Investor confidence in Barbados is gradually being restored and the country is attracting a lot of interest from financiers, according to Minister in the Ministry of Economic Affairs and Investment, Marsha Caddle.
Stressing that the Barbados Economic Recovery and Transformation Plan shows that Barbados is open for business, Caddle said that key to that plan was the removal of needless bureaucracies and obstacles to doing business.
“We are setting benchmarks for the processes involved, not only in setting up a business, but the day-to-day things that allow people to easily go about their lives. Getting a response to a building application, transferring property, paying taxes, getting an electricity connection, having a matter heard in court: these affect the ease of setting up and doing business,” she said when the United States’ Ambassador to Barbados, Linda Taglialatela, paid her a courtesy call.
“People need to be able to predict not just the time it will take but that the rules will apply equally to all. This all affects investment climate, and as a result of our efforts, people are starting to trust that Barbados is open for business again, and not just open, but open in a fair and transparent way,” the Minister stated.
Caddle noted that while Barbados was executing an adjustment programme, it was not just about adjusting and recovering but about transformation.
“It is one thing to adjust and recover but we have to grow our way out of this crisis. So, we are applying renewed emphasis to executing those public sector projects on roads, water and social well-being that were allowed to stagnate, but also to bringing in private sector investments.
“It is the private sector, not Government, that grows, but our role as Government is to facilitate that growth and make sure that all Barbadians can participate. We are shifting the pillars of growth in the economy, so that tourism remains a mainstay, and that new sectors emerge in maritime, medical and education services and other high-skilled, knowledge-based sectors. We are shifting to a model of economic enfranchisement so people can be shareholders in companies that provide key services, can start their own companies, can acquire new skills and therefore earn at higher levels,” she stressed.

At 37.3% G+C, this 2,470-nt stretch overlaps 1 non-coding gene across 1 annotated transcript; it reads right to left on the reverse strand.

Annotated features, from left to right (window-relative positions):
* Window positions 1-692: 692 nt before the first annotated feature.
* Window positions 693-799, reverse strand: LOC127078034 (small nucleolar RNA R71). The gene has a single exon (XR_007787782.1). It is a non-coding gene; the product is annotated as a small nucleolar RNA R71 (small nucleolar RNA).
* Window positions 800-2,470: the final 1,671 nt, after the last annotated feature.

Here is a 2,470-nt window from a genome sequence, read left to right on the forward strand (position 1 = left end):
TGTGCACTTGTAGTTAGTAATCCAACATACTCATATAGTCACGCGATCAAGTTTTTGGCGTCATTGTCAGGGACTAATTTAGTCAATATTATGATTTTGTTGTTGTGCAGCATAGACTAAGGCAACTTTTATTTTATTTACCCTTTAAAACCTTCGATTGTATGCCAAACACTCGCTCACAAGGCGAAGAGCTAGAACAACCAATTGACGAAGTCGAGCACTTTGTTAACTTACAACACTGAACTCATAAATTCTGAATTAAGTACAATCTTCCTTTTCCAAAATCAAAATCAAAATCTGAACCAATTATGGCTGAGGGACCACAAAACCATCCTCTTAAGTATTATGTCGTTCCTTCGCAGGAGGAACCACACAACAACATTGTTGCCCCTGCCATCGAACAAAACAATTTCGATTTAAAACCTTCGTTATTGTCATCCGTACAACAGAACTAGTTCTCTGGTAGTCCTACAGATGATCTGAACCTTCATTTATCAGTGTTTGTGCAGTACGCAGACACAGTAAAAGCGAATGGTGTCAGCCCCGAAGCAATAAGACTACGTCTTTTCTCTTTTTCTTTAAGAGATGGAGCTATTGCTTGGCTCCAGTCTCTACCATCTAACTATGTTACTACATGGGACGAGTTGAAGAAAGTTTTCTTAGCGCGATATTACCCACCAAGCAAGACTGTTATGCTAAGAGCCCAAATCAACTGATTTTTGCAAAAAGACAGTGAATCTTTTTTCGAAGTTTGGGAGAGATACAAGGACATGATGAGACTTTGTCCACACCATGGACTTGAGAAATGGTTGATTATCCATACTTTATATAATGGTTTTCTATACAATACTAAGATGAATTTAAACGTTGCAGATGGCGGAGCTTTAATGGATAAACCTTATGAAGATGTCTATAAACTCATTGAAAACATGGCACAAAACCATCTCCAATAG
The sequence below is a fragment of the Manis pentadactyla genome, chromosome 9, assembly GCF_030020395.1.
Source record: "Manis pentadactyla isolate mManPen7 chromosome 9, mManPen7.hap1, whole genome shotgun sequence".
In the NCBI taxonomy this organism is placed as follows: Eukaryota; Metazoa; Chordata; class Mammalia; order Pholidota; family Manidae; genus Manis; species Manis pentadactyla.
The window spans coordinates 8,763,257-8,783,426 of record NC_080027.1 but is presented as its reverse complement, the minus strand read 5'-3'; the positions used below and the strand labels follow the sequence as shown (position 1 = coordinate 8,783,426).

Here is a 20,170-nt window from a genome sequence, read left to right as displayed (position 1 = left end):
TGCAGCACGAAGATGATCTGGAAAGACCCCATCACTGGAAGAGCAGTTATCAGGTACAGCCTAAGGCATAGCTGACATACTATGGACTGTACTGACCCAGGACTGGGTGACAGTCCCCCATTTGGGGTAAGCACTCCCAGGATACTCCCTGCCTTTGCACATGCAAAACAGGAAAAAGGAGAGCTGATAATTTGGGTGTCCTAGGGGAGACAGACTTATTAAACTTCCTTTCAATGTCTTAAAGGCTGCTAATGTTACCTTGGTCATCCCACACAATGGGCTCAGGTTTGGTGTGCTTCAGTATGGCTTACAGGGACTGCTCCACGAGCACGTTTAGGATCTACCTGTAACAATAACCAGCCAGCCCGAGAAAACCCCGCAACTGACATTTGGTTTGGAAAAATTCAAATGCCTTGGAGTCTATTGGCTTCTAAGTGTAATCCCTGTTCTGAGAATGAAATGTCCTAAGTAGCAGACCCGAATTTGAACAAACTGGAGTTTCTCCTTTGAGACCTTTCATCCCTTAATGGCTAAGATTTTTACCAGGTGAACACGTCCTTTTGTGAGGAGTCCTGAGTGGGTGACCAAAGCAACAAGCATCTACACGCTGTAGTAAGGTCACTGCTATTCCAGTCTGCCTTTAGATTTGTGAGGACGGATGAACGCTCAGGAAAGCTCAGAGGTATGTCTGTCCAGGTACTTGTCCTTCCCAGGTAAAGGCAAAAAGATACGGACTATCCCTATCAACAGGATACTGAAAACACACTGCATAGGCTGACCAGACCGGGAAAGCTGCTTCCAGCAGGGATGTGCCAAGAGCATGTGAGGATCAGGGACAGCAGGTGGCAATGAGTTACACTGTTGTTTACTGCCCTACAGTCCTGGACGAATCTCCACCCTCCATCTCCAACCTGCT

Caddle said that another key part of investment facilitation was making Barbados clean: both physically clean and as a model of integrity. She also noted that climate resilience, renewable energy and environmental sustainability were all related areas of work occupying Government’s attention, in particular becoming fossil fuel-free by 2030.
During the wide-ranging discussions, the Minister underscored the importance of investing in renewable energy, saying it would give Government much more fiscal space as it would not have to expend precious foreign exchange in an environment of rising fuel prices.
“Some of our entrepreneurs in the sector are among the best examples of the kind of experimentation and ingenuity that we want to encourage in this country at this time. From biofuel to electric to solar, the ground is fertile for development across this sector, and indeed across Barbados,” she surmised.
Ambassador Taglialatela has been visiting various Ministers to ascertain the priorities of the Ministries and share what the US has been doing here and in the rest of the region.